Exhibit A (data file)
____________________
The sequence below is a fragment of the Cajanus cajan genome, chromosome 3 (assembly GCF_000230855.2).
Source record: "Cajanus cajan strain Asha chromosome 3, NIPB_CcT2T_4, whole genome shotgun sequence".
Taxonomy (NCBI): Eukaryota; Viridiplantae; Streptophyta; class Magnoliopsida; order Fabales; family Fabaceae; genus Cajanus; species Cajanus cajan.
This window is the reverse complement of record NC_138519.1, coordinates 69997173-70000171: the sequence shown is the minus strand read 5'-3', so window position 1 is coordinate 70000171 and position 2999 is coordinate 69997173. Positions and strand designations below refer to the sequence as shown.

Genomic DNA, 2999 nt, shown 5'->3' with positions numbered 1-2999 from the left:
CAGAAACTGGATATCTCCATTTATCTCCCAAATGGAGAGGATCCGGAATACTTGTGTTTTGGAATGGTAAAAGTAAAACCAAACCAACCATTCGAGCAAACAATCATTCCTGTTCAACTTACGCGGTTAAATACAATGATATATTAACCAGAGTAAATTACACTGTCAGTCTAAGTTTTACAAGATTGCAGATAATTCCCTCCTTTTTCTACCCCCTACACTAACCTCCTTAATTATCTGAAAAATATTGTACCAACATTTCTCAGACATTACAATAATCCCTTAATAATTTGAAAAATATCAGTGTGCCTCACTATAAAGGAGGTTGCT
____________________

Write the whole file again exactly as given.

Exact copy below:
The sequence below is a fragment of the Cajanus cajan genome, chromosome 3 (assembly GCF_000230855.2).
Source record: "Cajanus cajan strain Asha chromosome 3, NIPB_CcT2T_4, whole genome shotgun sequence".
Taxonomy (NCBI): Eukaryota; Viridiplantae; Streptophyta; class Magnoliopsida; order Fabales; family Fabaceae; genus Cajanus; species Cajanus cajan.
This window is the reverse complement of record NC_138519.1, coordinates 69997173-70000171: the sequence shown is the minus strand read 5'-3', so window position 1 is coordinate 70000171 and position 2999 is coordinate 69997173. Positions and strand designations below refer to the sequence as shown.

Genomic DNA, 2999 nt, shown 5'->3' with positions numbered 1-2999 from the left:
CAGAAACTGGATATCTCCATTTATCTCCCAAATGGAGAGGATCCGGAATACTTGTGTTTTGGAATGGTAAAAGTAAAACCAAACCAACCATTCGAGCAAACAATCATTCCTGTTCAACTTACGCGGTTAAATACAATGATATATTAACCAGAGTAAATTACACTGTCAGTCTAAGTTTTACAAGATTGCAGATAATTCCCTCCTTTTTCTACCCCCTACACTAACCTCCTTAATTATCTGAAAAATATTGTACCAACATTTCTCAGACATTACAATAATCCCTTAATAATTTGAAAAATATCAGTGTGCCTCACTATAAAGGAGGTTGCT